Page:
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Successful knowledge translation intervention in long-term care: final results from the vitamin D and osteoporosis study (ViDOS) pilot cluster randomized controlled trial

Overview of attention for article published in Trials, May 2015
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  • In the top 25% of all research outputs scored by Altmetric
  • High Attention Score compared to outputs of the same age (91st percentile)

Mentioned by

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32 tweeters
facebook
1 Facebook page

Citations

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25 Dimensions

Readers on

mendeley
211 Mendeley
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1 CiteULike
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Title
Successful knowledge translation intervention in long-term care: final results from the vitamin D and osteoporosis study (ViDOS) pilot cluster randomized controlled trial
Published in
Trials, May 2015
DOI 10.1186/s13063-015-0720-3
Pubmed ID
Authors

Courtney C Kennedy, George Ioannidis, Lehana Thabane, Jonathan D Adachi, Sharon Marr, Lora M Giangregorio, Suzanne N Morin, Richard G Crilly, Robert G Josse, Lynne Lohfeld, Laura E Pickard, Mary-Lou van der Horst, Glenda Campbell, Jackie Stroud, Lisa Dolovich, Anna M Sawka, Ravi Jain, Lynn Nash, Alexandra Papaioannou

Abstract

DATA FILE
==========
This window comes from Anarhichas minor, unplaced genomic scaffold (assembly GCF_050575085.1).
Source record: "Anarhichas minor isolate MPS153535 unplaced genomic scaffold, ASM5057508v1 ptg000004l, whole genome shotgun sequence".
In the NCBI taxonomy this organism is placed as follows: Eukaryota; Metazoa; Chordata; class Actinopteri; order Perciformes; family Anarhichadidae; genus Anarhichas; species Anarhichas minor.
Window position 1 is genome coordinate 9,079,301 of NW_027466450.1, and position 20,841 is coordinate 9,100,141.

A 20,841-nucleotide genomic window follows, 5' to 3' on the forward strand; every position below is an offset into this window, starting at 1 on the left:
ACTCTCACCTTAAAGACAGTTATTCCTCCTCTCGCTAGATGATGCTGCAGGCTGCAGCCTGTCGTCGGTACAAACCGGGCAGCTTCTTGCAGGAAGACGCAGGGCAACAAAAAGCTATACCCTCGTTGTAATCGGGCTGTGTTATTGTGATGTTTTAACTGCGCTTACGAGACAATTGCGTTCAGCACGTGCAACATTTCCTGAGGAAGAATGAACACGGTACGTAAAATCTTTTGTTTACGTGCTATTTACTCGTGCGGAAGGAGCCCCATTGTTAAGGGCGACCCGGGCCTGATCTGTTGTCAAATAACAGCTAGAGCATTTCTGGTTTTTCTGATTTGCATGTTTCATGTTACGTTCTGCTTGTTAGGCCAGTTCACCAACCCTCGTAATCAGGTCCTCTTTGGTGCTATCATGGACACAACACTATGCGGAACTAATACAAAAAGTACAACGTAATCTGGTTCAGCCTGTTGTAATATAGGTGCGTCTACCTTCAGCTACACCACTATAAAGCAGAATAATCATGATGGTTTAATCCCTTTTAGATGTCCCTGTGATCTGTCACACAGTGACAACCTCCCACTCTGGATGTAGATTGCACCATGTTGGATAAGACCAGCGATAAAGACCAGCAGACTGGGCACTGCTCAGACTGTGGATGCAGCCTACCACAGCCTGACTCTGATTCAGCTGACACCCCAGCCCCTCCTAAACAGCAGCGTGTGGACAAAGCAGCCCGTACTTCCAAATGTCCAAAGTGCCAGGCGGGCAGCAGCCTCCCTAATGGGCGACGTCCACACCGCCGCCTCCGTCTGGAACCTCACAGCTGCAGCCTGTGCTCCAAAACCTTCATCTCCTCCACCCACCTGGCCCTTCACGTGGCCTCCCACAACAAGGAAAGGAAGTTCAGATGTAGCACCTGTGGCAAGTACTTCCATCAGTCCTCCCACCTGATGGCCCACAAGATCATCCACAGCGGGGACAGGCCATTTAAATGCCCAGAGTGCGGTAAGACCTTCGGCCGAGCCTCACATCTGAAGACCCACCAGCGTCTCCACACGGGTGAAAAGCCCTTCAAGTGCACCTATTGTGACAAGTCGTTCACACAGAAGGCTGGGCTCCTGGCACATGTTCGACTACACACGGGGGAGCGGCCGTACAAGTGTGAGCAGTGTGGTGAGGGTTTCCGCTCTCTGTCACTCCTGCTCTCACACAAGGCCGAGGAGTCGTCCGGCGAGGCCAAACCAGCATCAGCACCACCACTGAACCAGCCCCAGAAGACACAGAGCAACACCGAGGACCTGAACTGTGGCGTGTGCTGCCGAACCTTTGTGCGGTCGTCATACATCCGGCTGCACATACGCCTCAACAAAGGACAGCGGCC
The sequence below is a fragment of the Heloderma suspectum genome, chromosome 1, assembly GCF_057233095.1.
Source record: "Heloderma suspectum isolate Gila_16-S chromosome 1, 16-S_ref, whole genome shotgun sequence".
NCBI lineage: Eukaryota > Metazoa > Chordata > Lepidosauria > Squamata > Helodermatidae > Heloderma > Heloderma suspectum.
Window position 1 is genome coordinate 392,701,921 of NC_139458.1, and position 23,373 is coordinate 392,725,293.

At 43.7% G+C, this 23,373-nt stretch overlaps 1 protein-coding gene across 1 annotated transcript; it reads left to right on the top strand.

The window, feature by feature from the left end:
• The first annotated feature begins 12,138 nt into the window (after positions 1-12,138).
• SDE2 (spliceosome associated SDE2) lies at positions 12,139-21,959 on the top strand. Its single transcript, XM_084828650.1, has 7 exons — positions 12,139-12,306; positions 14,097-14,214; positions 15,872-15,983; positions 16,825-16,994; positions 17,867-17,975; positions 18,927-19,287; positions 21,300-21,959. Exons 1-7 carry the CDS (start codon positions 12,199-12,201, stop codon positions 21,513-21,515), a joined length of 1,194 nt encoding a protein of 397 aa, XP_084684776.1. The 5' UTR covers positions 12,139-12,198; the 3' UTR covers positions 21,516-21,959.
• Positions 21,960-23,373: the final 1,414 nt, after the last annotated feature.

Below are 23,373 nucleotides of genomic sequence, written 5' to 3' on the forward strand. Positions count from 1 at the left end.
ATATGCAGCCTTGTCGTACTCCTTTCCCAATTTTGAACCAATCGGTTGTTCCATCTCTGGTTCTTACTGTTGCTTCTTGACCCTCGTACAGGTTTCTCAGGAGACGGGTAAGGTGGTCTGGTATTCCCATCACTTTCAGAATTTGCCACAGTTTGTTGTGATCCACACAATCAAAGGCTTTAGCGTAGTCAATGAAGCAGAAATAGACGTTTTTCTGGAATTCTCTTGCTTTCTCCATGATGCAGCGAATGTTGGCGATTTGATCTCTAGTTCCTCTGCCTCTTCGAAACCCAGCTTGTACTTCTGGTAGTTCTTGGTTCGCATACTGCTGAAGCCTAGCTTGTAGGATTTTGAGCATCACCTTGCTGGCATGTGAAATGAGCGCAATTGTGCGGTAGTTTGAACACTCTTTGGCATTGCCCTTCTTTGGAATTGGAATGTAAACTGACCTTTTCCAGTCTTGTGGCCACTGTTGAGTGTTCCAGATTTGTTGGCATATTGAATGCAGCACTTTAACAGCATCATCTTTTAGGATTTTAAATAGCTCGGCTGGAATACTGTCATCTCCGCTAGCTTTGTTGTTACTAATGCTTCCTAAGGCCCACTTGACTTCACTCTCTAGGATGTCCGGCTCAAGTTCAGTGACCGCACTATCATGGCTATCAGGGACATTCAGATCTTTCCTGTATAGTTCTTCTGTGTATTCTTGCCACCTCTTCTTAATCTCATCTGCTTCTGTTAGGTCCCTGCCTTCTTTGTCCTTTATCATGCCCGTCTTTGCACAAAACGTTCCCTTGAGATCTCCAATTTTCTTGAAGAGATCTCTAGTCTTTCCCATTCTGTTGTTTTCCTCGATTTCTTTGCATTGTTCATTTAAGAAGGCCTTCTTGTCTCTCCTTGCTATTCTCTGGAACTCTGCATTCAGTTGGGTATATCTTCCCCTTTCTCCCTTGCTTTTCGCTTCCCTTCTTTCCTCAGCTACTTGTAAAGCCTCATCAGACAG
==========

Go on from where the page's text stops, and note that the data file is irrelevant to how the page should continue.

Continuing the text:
Few studies have systematically examined whether knowledge translation (KT) strategies can be successfully implemented within the long-term care (LTC) setting. In this study, we examined the effectiveness of a multifaceted, interdisciplinary KT intervention for improving the prescribing of vitamin D, calcium and osteoporosis medications over 12-months. We conducted a pilot, cluster randomized controlled trial in 40 LTC homes (21 control; 19 intervention) in Ontario, Canada. LTC homes were eligible if they had more than one prescribing physician and received services from a large pharmacy provider. Participants were interdisciplinary care teams (physicians, nurses, consultant pharmacists, and other staff) who met quarterly. Intervention homes participated in three educational meetings over 12 months, including a standardized presentation led by expert opinion leaders, action planning for quality improvement, and audit and feedback review. Control homes did not receive any additional intervention. Resident-level prescribing and clinical outcomes were collected from the pharmacy database; data collectors and analysts were blinded. In addition to feasibility measures, study outcomes were the proportion of residents taking vitamin D (≥800 IU/daily; primary), calcium ≥500 mg/day and osteoporosis medications (high-risk residents) over 12 months. Data were analyzed using the generalized estimating equations technique accounting for clustering within the LTC homes. At baseline, 5,478 residents, mean age 84.4 (standard deviation (SD) 10.9), 71% female, resided in 40 LTC homes, mean size = 137 beds (SD 76.7). In the intention-to-treat analysis (21 control; 19 intervention clusters), the intervention resulted in a significantly greater increase in prescribing from baseline to 12 months between intervention versus control arms for vitamin D (odds ratio (OR) 1.82, 95% confidence interval (CI): 1.12, 2.96) and calcium (OR 1.33, 95% CI: 1.01, 1.74), but not for osteoporosis medications (OR 1.17, 95% CI: 0.91, 1.51). In secondary analyses, excluding seven nonparticipating intervention homes, ORs were 3.06 (95% CI: 2.18, 4.29), 1.57 (95% CI: 1.12, 2.21), 1.20 (95% CI: 0.90, 1.60) for vitamin D, calcium and osteoporosis medications, respectively. Our KT intervention significantly improved the prescribing of vitamin D and calcium and is a model that could potentially be applied to other areas requiring quality improvement. ClinicalTrials.gov: NCT01398527 . Registered: 19 July 2011.